“Social norms or mores are the rules of behavior that are considered acceptable in a group or society. People who do not follow these norms may be shunned or suffer some kind of consequence.” (yourdictionary.com)
One commonly known component of social norming is ‘peer pressure.’ Regardless of age, peer pressure is a part of most people’s lives. The ‘peers’ don’t have to be your friends, and you don’t have to be in high school; they could be your colleagues, or people in your generation- and your perception of what they think or what they do can easily influence you.
We hear a lot about ‘peer pressure’ when we’re thinking about youth in school. Usually this idea is based on one person being pressured into doing something in a moment by a larger group. But, it can be more than that. If a kid thinks that they are one of few that don’t drink in their school, that is their perception- so it’s their truth. It may influence their choices around drinking. But what if their truth- their perception isn’t based in fact? That’s where a Social Norms Campaign can make a difference.
A Social Norms Campaign uses data and positive messaging to let people know the truth- hopefully changing their perception. Continuing with our example, a student survey would be taken in a school, and that data would reveal the true number of students that drink. For this example, we’ll say that 70% of students don’t drink. Now, even though that’s the truth, that 70% of students feel like they’re 10%. This could be for many reasons. Using marketing, a Social Norms Campaign puts the truth out into the community, in this case students, which shifts their perception of the problem. A student who knows they’re in the 70% of students not drinking may feel more secure in making good decisions, knowing they’re in the majority. This campaign uses positive marketing to let people know the truth about their perceptions and over a period of time can change the culture of that group in a positive way.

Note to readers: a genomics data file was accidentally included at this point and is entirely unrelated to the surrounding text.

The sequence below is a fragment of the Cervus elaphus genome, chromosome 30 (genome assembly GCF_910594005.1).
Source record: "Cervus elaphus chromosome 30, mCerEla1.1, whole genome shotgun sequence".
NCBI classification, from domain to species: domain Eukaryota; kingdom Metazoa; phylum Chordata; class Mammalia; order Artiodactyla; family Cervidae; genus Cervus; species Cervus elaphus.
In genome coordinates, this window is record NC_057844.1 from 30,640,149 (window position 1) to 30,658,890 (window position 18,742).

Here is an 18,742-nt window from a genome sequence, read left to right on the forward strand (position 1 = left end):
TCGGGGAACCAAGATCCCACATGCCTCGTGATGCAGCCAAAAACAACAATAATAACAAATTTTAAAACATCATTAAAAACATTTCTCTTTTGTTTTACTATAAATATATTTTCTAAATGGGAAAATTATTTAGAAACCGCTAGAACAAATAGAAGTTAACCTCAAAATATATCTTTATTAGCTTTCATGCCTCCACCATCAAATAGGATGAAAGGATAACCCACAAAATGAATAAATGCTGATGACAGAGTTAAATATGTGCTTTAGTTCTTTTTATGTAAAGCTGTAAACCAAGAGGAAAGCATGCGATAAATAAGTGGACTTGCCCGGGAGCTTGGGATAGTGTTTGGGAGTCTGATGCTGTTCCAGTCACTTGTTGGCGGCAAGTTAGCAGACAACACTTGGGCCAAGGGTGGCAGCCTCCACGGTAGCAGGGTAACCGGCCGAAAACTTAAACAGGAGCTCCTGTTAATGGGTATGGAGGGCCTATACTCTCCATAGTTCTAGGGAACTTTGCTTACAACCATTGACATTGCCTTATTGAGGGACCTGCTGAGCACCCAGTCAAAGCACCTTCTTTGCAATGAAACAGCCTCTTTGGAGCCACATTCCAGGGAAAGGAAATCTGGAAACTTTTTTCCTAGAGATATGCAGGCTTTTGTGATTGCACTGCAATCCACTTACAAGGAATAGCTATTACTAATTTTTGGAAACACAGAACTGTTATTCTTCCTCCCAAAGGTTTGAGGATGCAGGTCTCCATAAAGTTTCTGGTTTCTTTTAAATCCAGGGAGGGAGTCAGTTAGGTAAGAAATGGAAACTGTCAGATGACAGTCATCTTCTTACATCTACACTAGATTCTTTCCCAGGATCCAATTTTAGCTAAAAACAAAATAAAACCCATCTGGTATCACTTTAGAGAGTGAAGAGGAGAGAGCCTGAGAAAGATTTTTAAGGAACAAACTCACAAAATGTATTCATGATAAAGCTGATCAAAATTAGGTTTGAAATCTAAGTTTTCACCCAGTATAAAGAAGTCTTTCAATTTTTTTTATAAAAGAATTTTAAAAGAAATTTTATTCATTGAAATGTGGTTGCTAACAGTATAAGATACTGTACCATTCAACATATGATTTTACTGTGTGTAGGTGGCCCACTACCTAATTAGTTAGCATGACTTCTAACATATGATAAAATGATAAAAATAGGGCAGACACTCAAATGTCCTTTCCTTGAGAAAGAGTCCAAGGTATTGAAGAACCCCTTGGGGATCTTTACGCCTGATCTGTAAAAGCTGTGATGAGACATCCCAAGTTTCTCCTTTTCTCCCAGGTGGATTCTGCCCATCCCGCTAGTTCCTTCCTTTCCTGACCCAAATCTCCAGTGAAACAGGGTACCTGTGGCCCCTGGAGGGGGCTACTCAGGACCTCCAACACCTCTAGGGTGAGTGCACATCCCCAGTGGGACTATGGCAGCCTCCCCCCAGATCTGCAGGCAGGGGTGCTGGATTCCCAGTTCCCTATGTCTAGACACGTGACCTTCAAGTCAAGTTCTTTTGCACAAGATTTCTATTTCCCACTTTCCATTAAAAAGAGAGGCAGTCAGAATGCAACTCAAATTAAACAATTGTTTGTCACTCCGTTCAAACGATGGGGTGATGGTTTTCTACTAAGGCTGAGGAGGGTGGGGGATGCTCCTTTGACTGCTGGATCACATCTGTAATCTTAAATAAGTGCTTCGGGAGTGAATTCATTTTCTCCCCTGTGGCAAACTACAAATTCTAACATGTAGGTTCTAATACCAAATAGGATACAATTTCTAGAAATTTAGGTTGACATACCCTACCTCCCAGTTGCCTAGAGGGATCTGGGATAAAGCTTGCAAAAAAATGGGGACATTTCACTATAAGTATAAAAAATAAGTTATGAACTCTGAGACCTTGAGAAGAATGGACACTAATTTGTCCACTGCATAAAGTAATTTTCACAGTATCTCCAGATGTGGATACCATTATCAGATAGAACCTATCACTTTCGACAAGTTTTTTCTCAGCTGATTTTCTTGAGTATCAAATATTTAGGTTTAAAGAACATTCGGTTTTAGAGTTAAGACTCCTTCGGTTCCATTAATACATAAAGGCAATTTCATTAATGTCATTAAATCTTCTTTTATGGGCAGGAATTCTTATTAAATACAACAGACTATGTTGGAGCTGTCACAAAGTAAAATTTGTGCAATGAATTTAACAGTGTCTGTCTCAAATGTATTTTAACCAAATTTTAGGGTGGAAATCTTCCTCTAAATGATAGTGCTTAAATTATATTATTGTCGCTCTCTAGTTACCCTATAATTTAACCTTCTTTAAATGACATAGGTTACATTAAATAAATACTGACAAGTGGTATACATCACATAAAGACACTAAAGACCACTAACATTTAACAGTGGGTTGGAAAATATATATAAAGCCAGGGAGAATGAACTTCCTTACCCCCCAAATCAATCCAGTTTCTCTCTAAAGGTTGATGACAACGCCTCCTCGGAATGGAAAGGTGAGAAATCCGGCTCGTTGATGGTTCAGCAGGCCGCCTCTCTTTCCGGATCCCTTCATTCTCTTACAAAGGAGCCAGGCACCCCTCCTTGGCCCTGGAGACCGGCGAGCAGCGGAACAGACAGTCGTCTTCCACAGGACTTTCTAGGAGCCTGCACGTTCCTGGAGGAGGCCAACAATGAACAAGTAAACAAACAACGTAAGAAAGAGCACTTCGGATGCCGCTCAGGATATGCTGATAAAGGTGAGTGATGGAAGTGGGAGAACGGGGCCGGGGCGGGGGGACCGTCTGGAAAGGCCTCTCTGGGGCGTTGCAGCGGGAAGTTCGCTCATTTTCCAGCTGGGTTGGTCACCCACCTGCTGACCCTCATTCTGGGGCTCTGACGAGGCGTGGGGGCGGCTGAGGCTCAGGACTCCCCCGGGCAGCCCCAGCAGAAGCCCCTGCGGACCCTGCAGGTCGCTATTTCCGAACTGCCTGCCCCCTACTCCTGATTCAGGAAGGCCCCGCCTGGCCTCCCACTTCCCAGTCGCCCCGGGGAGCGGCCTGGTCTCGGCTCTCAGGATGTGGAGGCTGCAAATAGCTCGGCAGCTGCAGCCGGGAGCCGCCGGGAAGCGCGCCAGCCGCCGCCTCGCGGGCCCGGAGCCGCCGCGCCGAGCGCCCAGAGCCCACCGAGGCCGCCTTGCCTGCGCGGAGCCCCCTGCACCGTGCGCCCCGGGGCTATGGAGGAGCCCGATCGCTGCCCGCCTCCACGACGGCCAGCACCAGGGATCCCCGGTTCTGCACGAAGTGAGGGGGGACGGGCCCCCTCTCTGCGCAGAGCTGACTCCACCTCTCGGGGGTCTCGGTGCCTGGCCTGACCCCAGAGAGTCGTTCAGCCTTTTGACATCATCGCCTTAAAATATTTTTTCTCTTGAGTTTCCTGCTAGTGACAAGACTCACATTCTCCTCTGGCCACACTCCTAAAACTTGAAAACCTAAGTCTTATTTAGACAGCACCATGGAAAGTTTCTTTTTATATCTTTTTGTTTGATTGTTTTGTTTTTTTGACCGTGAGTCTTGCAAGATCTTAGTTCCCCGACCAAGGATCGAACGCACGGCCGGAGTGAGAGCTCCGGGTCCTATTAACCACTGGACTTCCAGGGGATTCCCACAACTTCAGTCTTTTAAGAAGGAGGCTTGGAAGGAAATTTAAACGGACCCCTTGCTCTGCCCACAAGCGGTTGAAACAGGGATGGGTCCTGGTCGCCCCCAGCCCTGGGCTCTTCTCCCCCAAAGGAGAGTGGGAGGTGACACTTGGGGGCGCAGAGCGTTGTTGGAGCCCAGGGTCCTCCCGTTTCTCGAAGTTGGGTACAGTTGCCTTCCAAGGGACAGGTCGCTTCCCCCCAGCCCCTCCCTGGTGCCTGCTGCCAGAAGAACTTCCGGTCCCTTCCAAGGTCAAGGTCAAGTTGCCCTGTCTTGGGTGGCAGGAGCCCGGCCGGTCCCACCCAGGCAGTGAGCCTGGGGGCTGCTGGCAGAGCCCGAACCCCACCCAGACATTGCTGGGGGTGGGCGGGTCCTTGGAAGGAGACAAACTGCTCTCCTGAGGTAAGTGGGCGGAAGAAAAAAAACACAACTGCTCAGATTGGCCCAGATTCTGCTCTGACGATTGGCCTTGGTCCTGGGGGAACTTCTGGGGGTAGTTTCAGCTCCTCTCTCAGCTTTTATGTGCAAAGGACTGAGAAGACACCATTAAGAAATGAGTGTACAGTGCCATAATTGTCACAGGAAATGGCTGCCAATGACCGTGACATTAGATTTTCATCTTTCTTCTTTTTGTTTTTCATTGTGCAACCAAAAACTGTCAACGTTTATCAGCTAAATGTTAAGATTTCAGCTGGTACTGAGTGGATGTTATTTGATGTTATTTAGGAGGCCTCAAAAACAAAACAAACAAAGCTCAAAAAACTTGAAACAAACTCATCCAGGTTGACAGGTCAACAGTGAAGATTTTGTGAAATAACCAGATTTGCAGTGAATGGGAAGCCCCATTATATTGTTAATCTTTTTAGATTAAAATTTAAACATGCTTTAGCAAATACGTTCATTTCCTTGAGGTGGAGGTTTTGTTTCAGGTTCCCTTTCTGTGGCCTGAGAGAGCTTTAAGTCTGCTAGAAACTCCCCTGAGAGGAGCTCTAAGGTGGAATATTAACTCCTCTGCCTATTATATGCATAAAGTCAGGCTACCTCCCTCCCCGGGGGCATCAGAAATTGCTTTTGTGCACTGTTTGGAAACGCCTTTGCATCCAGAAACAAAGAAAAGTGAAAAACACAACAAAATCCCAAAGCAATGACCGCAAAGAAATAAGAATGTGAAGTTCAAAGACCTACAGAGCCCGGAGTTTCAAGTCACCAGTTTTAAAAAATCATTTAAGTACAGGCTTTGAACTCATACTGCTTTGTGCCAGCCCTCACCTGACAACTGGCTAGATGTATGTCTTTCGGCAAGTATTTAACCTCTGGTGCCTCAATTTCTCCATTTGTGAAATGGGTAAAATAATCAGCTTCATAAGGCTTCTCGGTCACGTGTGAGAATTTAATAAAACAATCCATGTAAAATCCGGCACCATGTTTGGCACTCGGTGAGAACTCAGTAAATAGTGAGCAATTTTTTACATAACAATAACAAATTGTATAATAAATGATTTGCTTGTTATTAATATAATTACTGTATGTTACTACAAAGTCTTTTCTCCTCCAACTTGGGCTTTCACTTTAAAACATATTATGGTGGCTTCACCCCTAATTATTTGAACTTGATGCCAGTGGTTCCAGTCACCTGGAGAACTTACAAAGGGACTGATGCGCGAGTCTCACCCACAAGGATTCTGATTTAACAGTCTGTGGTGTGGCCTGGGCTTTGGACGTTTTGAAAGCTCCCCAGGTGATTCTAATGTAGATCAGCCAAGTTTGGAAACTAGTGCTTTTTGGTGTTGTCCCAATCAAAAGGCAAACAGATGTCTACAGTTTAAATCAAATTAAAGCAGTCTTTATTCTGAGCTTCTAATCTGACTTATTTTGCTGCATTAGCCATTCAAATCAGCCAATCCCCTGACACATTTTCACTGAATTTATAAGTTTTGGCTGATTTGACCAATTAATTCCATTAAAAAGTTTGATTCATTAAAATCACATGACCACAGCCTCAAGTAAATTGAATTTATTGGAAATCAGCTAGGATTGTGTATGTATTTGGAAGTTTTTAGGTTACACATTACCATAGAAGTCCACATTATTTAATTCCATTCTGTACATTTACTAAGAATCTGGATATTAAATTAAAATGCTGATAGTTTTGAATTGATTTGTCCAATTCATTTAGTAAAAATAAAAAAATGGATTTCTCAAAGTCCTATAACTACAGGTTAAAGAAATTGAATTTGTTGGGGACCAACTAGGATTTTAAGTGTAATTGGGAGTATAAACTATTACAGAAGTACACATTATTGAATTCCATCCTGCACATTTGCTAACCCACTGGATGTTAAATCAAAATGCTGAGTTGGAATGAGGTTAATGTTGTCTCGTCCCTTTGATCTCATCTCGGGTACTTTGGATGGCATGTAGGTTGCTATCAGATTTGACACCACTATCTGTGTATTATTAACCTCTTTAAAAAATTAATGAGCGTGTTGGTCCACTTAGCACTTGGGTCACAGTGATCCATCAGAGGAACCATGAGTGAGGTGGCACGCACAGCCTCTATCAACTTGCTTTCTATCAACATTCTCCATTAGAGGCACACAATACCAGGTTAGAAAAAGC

PYDC, in collaboration with the Plymouth Cluster, has formed a Social Norms Planning Group that is working on implementing this strategy at the four high schools in the cluster. Each high school will have a Social Norms Campaign that is tailored specifically by and for the students at the school to make the campaigns effective as possible. We are very excited to work with the youth in our towns to make positive change around underage drinking and other drug use. We chose to use the social norms theory to combat the problem of peer pressure, peer approval and peer acceptance surrounding the culture of underage drinking. We’d like to flip peer pressure from negative to positive! The goal is to shift the current social paradigm from drinking being a good choice, to students making better, healthier choices. This will help students to be comfortable in their environment and to be confident in making good decisions, changing the culture of their schools..